Probate Bonds

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Probate & Estate Bond Guide is legally licensed to sell probate and fiduciary bonds in every state. We offer the best service, fastest delivery and most affordable fiduciary bond prices in the industry. 

What Is a Probate Bond? 

Probate bonds are a category of court surety bonds required when individuals are appointed to act on behalf of others through the probate process. Probate bond and fiduciary bond are interchangeable terms.

However, the terms "fiduciary" and "probate" have different definitions:

  • A fiduciary is a person given power over another’s interests and assets, including executors, administrators, guardians, trustees and conservators.
  • A probate is the legal procedure in which the assets and wishes of a deceased individual are carried out.

How Does a Probate Bond Work? 

A probate surety bond provides a financial guarantee that the principal will fulfill their fiducial obligation according to the court’s terms. The bond contract involves three parties: 

  1. Principal: The individual performing fiduciary duties and purchasing the bond
  2. Obligee: The entity requiring the bond: the estate administrator or executor
  3. Surety: The provider issuing the bond and backing the principal

How Much Does a Probate Bond Cost?

Probate & estate bond costs vary depending on the amount of coverage needed, which is based on the value of the estate. 

Probate/fiduciary bond premiums typically cost 0.5% for the first $250,000 of coverage. This means a $100,000 probate court bond would cost just $500. To determine your exact price, request a quote now.

How Do I Get a Probate Bond?

To apply for a probate bond, you will need to submit court documents related to the case. Depending on the associated risk, the surety provider may require a review of your financial credentials, such as a credit report.

Ready to apply? Fill out our online application or call to speak with a expert.

What Does a Fiduciary Bond Cover?

Fiduciary bonds help protect estates and beneficiaries from fraud, embezzlement and other illicit acts. Depending on the situation, a fiduciary could be responsible for:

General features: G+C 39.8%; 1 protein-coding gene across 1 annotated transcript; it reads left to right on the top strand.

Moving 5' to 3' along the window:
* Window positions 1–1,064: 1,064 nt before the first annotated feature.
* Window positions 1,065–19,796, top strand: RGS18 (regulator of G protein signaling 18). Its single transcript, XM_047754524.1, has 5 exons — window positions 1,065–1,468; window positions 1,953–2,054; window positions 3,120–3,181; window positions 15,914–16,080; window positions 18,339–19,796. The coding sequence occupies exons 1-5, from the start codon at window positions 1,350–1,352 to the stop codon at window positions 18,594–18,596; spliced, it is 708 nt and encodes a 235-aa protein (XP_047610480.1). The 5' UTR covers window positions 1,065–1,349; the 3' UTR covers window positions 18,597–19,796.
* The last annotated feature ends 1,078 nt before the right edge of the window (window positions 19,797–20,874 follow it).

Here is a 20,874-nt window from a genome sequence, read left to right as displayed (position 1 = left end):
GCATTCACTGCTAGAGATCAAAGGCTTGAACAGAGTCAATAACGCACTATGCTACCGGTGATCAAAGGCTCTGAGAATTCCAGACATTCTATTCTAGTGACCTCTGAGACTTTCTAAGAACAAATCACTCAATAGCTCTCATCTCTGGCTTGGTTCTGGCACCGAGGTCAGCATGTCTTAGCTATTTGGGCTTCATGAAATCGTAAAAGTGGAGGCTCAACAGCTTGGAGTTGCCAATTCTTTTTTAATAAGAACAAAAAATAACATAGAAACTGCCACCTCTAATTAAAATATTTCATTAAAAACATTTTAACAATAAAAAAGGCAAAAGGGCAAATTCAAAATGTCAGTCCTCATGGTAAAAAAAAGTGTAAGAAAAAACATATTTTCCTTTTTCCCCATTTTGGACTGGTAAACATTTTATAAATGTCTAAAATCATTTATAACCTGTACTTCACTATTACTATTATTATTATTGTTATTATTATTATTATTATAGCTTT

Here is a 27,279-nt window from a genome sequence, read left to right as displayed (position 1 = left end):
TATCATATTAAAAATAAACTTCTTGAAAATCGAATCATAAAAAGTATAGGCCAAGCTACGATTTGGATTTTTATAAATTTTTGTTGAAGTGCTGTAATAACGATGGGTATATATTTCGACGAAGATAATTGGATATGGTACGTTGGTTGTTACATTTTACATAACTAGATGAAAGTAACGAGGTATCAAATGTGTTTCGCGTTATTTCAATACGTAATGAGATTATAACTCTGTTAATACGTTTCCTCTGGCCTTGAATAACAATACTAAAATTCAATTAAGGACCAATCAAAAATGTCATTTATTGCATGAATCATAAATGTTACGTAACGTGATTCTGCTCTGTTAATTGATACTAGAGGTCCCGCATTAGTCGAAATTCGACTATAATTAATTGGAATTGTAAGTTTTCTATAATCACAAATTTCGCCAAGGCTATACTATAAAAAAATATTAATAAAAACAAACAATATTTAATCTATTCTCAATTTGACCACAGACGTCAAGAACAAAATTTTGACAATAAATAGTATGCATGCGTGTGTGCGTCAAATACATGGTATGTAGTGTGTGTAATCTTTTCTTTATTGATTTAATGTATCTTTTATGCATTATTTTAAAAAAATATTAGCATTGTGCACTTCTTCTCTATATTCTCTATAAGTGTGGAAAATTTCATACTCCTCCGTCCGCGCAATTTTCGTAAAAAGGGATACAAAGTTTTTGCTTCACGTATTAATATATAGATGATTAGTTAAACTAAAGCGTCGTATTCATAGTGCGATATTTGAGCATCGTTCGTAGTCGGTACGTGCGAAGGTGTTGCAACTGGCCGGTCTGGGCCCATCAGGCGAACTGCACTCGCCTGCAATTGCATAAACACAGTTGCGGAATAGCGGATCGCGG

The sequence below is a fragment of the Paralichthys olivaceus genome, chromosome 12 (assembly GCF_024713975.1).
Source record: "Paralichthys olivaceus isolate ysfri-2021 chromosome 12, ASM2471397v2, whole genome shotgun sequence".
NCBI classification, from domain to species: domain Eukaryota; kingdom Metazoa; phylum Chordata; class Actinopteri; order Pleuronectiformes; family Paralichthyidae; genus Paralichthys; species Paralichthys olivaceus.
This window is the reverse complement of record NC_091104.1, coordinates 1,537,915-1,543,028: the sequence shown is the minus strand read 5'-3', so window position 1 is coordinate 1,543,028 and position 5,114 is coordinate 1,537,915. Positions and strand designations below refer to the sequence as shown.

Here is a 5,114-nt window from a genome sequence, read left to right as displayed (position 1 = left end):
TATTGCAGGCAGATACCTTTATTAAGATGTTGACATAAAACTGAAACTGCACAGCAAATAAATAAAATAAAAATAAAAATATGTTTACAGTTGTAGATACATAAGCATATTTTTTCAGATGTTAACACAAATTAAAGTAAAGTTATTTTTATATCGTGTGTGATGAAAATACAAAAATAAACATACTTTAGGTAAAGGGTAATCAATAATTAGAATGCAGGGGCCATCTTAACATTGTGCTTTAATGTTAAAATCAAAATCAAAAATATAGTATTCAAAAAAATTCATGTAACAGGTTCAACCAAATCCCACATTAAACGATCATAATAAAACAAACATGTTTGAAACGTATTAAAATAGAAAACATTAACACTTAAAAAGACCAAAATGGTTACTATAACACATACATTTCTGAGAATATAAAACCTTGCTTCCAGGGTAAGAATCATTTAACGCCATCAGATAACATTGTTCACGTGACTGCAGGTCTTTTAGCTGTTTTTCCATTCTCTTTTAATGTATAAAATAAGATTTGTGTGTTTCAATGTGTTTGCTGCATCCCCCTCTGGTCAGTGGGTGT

• Inventorying and protecting the assets of an estate
  • Arranging estate appraisal
  • Paying off debts of the estate
  • Ensuring correct tax calculations and payment
  • Disbursing assets among beneficiaries and heirs
  • Making personal care decisions for another 

A probate surety bond offers family members, heirs and other stakeholders an avenue of recourse if the fiduciary were to take advantage of their appointment.

How Long Does It Take to Get a Probate Bond? offers the fastest way to get a probate bond! Start by filling out our online application. We’ll provide a digital invoice within one business day.

If you need your fiduciary bond the next day, select overnight shipping at checkout. 

More Fiduciary Bond FAQs

Is a Fiduciary Bond the Same as a Surety Bond?

Surety bonds are three-party contracts that ensure certain obligations are upheld. A fiduciary bond is a specific type of surety bond that may be required for individuals appointed fiducial responsibilities. 

What's the Difference Between an ERISA Bond and a Fiduciary Bond? 

Both are surety bonds that work to protect individuals and their assets, but they are not the same. 

  • ERISA bonds are a type of fidelity bond to protect individuals who contribute to employee retirement plans. 
  • Fiduciary bonds are a type of court bond to protect beneficiaries and estates of deceased or incapacitated individuals.

Is a Probate Bond Refundable? 

While the principal is responsible for paying for the bond, personal representatives of an estate can typically be reimbursed using the estate funds. This does not apply to any claims made against the bond.

When Is a Bond Required for Probate? 

It is a good idea for all state executors and administrators to get a probate bond.

They are always required if the will or trust of the decedent is specified as such. In other cases, it may be up to the court to decide. For example, if the estate has significant remaining debt, bonding is typically required by the court. 

Call 1 (800) 308-4358 to talk with a Surety Expert